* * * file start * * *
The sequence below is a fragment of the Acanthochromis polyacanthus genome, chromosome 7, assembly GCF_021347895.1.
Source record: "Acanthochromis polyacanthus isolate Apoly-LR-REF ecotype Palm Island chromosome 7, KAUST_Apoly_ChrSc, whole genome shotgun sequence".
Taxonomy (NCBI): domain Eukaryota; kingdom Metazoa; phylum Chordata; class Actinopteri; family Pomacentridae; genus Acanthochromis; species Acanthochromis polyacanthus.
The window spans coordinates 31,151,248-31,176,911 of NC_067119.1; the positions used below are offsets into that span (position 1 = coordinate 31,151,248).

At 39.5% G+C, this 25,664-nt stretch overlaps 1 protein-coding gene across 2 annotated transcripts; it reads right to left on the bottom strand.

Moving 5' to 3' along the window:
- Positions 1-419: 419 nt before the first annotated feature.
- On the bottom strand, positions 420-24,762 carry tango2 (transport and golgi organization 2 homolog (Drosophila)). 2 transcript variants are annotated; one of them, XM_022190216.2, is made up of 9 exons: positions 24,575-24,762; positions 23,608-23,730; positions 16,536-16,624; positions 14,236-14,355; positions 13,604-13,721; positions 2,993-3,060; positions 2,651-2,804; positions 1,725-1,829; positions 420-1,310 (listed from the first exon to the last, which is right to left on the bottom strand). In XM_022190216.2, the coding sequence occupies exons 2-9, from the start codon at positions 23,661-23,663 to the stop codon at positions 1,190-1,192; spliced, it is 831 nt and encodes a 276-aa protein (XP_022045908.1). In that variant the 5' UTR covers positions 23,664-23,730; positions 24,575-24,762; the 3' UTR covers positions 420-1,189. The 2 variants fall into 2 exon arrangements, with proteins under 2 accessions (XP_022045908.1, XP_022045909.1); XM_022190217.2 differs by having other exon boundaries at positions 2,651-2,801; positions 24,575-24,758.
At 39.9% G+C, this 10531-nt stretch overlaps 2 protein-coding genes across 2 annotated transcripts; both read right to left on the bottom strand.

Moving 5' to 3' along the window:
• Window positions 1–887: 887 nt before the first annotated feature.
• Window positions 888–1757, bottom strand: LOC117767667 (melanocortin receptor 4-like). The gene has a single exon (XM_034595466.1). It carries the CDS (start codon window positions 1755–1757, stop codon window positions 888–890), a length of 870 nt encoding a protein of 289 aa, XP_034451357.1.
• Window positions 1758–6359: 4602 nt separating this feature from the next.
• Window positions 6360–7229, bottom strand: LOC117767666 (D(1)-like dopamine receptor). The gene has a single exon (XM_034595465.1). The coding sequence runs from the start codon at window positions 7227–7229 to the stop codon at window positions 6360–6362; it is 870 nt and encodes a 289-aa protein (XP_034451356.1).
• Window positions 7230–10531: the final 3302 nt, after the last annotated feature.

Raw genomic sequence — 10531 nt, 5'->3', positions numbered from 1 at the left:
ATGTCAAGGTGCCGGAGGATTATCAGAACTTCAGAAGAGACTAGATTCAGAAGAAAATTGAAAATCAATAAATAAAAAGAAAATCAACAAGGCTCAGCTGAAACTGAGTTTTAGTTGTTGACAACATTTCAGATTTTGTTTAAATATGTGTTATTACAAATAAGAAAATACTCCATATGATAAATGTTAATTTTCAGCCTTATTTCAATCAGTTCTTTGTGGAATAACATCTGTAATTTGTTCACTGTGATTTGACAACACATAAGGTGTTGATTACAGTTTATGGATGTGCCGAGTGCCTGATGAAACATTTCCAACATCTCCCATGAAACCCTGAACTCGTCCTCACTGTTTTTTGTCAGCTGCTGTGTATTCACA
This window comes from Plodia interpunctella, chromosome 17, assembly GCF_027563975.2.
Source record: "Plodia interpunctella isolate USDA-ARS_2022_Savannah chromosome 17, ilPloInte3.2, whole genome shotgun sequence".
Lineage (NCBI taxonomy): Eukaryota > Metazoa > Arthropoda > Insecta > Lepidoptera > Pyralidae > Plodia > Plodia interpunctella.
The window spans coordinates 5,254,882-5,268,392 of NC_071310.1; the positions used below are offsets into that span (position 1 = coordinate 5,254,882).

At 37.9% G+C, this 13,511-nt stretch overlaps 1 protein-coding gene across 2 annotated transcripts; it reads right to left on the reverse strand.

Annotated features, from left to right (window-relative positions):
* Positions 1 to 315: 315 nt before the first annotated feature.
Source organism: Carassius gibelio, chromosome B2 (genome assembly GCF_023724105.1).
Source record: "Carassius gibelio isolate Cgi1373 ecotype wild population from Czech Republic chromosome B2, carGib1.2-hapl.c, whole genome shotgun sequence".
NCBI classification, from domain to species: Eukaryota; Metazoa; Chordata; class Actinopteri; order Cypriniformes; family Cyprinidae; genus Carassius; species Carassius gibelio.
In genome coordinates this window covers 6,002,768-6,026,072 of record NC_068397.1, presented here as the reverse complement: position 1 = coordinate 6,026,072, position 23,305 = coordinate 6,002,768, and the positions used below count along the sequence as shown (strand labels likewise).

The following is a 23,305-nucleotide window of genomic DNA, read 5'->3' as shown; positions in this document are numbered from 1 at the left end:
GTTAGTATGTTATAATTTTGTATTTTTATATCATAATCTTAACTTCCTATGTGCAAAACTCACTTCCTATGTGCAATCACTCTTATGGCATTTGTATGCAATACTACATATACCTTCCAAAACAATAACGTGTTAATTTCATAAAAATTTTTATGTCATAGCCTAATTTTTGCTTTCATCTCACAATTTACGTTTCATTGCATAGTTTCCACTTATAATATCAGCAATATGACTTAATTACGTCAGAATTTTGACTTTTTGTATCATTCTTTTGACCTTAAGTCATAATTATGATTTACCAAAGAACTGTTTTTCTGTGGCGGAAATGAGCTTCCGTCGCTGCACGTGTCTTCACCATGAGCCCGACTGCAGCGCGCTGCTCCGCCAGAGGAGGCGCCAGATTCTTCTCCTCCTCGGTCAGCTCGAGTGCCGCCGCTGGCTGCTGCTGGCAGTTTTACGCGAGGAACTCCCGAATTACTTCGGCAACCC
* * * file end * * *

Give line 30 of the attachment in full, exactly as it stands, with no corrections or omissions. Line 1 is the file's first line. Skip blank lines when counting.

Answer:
GTTAGTATGTTATAATTTTGTATTTTTATATCATAATCTTAACTTCCTATGTGCAAAACTCACTTCCTATGTGCAATCACTCTTATGGCATTTGTATGCAATACTACATATACCTTCCAAAACAATAACGTGTTAATTTCATAAAAATTTTTATGTCATAGCCTAATTTTTGCTTTCATCTCACAATTTACGTTTCATTGCATAGTTTCCACTTATAATATCAGCAATATGACTTAATTACGTCAGAATTTTGACTTTTTGTATCATTCTTTTGACCTTAAGTCATAATTATGATTTACCAAAGAACTGTTTTTCTGTGGCGGAAATGAGCTTCCGTCGCTGCACGTGTCTTCACCATGAGCCCGACTGCAGCGCGCTGCTCCGCCAGAGGAGGCGCCAGATTCTTCTCCTCCTCGGTCAGCTCGAGTGCCGCCGCTGGCTGCTGCTGGCAGTTTTACGCGAGGAACTCCCGAATTACTTCGGCAACCC